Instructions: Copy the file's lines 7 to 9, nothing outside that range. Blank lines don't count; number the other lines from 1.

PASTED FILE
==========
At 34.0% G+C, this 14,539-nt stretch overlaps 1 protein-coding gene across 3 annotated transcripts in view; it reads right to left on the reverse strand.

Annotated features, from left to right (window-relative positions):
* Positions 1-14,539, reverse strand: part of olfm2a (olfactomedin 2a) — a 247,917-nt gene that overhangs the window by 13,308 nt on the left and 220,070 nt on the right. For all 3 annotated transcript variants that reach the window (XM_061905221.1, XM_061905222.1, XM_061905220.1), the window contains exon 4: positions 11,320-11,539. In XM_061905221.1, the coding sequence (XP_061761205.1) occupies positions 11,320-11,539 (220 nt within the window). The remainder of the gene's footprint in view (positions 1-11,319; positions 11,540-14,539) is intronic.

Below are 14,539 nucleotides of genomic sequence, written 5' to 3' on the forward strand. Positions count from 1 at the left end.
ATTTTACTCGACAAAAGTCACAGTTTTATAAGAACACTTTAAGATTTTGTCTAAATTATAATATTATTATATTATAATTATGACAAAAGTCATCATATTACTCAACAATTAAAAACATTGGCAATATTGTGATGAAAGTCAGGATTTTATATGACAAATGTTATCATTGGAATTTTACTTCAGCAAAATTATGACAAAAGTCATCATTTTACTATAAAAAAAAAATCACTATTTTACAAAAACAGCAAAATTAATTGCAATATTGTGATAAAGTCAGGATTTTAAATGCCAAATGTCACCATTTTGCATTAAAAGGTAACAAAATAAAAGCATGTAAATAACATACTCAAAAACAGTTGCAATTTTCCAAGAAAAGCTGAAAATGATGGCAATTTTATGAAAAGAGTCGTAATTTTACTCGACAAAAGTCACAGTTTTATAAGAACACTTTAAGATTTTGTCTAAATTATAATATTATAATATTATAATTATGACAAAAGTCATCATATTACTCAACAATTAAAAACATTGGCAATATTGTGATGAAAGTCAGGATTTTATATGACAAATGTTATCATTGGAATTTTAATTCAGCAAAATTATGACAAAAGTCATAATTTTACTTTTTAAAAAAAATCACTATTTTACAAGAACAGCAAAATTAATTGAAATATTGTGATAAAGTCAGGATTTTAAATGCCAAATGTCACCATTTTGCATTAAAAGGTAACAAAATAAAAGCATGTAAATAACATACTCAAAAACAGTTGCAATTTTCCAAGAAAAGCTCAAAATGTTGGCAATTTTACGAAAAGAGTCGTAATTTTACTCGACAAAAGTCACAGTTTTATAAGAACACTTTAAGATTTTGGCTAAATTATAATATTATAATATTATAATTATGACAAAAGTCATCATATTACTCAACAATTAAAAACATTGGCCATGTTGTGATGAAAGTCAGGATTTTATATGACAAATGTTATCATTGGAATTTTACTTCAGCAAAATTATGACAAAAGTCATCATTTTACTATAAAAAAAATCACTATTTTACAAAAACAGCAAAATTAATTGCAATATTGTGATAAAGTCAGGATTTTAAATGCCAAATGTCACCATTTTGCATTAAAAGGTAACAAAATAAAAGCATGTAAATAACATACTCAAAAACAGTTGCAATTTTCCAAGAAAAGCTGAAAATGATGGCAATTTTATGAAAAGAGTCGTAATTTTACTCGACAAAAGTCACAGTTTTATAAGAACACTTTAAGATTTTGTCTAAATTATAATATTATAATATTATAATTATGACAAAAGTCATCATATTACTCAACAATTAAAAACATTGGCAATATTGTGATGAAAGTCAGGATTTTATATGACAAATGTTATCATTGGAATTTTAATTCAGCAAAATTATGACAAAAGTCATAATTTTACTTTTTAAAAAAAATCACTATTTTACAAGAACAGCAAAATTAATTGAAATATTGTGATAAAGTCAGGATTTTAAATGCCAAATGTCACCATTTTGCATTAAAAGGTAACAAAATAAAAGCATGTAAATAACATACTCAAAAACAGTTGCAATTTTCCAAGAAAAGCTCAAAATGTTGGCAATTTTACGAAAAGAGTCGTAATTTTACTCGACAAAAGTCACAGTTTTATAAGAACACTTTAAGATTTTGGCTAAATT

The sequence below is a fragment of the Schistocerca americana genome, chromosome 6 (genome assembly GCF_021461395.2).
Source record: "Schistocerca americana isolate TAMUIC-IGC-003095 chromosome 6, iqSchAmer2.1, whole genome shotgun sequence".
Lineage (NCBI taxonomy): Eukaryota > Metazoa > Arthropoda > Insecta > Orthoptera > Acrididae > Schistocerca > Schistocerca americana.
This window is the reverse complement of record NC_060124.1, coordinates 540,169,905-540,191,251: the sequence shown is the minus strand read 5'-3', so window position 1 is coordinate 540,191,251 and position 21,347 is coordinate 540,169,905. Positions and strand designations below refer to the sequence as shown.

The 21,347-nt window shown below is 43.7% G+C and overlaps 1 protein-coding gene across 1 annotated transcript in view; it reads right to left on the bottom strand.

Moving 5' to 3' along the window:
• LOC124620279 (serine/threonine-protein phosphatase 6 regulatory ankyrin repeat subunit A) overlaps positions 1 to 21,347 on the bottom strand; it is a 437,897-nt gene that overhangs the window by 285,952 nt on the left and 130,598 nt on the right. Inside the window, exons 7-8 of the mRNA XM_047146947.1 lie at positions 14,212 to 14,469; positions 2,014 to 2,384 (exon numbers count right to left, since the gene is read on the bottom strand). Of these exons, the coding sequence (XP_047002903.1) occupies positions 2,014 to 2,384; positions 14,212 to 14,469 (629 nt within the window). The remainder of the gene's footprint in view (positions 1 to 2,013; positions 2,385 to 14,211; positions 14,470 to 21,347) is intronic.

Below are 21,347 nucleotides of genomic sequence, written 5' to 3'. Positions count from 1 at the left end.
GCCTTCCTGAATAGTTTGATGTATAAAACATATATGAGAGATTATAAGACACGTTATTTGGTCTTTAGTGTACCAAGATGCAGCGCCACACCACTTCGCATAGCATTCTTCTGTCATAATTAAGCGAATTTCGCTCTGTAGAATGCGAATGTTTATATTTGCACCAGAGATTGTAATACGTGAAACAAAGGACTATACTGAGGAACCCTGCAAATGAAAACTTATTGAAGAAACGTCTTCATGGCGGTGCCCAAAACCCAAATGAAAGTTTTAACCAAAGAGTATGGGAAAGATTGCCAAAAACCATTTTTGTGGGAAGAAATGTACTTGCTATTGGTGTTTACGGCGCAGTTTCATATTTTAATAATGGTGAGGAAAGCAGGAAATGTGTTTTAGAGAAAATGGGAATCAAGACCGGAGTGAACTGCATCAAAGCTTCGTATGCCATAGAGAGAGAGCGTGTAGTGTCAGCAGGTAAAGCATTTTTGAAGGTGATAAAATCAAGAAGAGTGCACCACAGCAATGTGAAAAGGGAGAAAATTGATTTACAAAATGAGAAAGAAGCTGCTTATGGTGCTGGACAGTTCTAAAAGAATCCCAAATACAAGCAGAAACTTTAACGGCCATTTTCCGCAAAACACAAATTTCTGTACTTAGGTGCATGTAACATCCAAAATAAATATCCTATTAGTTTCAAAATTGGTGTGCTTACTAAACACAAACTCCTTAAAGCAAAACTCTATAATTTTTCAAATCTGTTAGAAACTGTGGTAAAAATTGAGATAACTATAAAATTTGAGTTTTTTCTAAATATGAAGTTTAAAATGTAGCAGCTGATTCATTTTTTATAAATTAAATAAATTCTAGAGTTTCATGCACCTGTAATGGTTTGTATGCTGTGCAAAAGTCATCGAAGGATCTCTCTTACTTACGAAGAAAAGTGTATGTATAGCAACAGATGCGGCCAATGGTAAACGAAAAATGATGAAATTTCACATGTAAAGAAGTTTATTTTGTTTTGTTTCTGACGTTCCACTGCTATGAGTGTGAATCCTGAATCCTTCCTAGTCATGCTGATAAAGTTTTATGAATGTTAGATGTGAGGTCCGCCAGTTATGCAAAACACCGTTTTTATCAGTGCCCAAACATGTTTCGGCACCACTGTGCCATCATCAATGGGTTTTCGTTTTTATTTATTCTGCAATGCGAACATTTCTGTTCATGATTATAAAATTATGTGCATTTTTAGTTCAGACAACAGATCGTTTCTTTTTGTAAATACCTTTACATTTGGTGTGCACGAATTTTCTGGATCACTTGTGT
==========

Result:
Source record: "Schistocerca americana isolate TAMUIC-IGC-003095 chromosome 6, iqSchAmer2.1, whole genome shotgun sequence".
Lineage (NCBI taxonomy): Eukaryota > Metazoa > Arthropoda > Insecta > Orthoptera > Acrididae > Schistocerca > Schistocerca americana.
This window is the reverse complement of record NC_060124.1, coordinates 540,169,905-540,191,251: the sequence shown is the minus strand read 5'-3', so window position 1 is coordinate 540,191,251 and position 21,347 is coordinate 540,169,905. Positions and strand designations below refer to the sequence as shown.